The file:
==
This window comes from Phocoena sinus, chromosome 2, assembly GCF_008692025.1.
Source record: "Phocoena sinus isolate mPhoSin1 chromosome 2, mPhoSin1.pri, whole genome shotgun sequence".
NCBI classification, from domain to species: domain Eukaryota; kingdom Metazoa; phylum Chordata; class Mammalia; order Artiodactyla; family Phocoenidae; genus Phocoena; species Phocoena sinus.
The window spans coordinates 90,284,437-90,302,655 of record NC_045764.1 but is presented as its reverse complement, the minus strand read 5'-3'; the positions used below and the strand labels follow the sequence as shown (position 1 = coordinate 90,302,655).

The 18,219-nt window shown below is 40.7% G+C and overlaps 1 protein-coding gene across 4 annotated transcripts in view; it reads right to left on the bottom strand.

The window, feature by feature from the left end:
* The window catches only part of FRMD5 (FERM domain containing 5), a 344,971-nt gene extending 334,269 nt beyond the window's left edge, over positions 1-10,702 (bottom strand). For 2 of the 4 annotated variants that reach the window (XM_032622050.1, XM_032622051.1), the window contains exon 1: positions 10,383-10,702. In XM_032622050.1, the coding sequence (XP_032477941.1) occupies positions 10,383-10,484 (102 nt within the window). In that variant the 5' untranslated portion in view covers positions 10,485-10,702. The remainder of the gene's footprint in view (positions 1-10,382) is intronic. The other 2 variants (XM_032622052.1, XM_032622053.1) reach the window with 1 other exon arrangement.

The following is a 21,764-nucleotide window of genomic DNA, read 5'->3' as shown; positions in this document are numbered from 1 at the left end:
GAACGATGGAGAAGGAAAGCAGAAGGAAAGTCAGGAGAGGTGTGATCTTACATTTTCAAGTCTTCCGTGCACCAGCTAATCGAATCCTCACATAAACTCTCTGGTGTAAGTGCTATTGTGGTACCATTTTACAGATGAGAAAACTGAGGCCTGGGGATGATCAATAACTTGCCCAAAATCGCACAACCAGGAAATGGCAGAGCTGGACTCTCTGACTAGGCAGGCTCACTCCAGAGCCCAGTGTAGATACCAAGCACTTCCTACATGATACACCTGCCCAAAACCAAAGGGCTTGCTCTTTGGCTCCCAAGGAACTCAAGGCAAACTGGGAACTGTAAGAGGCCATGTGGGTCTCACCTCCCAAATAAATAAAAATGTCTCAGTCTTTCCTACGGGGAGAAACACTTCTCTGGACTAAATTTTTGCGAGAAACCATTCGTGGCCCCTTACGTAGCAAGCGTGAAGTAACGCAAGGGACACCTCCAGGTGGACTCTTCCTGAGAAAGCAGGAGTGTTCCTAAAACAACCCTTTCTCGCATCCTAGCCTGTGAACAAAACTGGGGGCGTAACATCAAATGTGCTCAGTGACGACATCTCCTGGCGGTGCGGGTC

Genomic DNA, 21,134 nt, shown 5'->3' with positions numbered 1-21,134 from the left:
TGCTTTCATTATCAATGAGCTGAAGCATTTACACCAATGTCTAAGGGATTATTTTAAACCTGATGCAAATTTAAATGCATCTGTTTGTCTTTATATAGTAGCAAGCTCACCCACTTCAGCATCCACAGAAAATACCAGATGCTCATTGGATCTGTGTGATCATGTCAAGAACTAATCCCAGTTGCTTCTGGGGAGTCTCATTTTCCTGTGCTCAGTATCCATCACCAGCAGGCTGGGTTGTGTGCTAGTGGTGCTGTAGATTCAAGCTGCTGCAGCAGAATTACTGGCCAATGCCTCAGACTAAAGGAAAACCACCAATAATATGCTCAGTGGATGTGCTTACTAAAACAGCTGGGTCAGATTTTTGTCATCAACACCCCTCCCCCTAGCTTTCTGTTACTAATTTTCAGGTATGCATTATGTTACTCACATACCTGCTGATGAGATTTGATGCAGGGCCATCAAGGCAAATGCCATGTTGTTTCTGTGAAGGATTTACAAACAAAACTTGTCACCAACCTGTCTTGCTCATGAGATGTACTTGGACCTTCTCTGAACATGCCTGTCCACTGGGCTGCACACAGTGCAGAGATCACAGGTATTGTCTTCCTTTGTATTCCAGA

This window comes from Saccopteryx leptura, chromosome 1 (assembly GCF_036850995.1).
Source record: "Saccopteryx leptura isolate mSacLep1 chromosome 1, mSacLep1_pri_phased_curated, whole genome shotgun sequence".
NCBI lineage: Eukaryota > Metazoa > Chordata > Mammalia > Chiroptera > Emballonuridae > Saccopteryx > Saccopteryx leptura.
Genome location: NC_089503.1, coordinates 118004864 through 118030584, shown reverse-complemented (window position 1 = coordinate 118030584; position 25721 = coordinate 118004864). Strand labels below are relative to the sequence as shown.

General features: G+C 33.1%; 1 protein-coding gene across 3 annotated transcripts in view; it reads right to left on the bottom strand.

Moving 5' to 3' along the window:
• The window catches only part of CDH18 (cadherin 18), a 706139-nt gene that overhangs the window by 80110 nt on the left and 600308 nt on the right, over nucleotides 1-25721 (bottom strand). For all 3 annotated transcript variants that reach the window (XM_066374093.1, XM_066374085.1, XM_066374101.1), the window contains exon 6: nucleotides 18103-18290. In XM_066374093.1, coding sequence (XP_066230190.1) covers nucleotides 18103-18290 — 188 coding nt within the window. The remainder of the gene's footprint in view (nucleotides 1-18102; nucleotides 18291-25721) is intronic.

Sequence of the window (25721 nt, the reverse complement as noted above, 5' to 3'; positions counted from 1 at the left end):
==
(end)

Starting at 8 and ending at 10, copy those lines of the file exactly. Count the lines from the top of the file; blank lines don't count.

The following is a 21,764-nucleotide window of genomic DNA, read 5'->3' as shown; positions in this document are numbered from 1 at the left end:
GAACGATGGAGAAGGAAAGCAGAAGGAAAGTCAGGAGAGGTGTGATCTTACATTTTCAAGTCTTCCGTGCACCAGCTAATCGAATCCTCACATAAACTCTCTGGTGTAAGTGCTATTGTGGTACCATTTTACAGATGAGAAAACTGAGGCCTGGGGATGATCAATAACTTGCCCAAAATCGCACAACCAGGAAATGGCAGAGCTGGACTCTCTGACTAGGCAGGCTCACTCCAGAGCCCAGTGTAGATACCAAGCACTTCCTACATGATACACCTGCCCAAAACCAAAGGGCTTGCTCTTTGGCTCCCAAGGAACTCAAGGCAAACTGGGAACTGTAAGAGGCCATGTGGGTCTCACCTCCCAAATAAATAAAAATGTCTCAGTCTTTCCTACGGGGAGAAACACTTCTCTGGACTAAATTTTTGCGAGAAACCATTCGTGGCCCCTTACGTAGCAAGCGTGAAGTAACGCAAGGGACACCTCCAGGTGGACTCTTCCTGAGAAAGCAGGAGTGTTCCTAAAACAACCCTTTCTCGCATCCTAGCCTGTGAACAAAACTGGGGGCGTAACATCAAATGTGCTCAGTGACGACATCTCCTGGCGGTGCGGGTC

Genomic DNA, 21,134 nt, shown 5'->3' with positions numbered 1-21,134 from the left: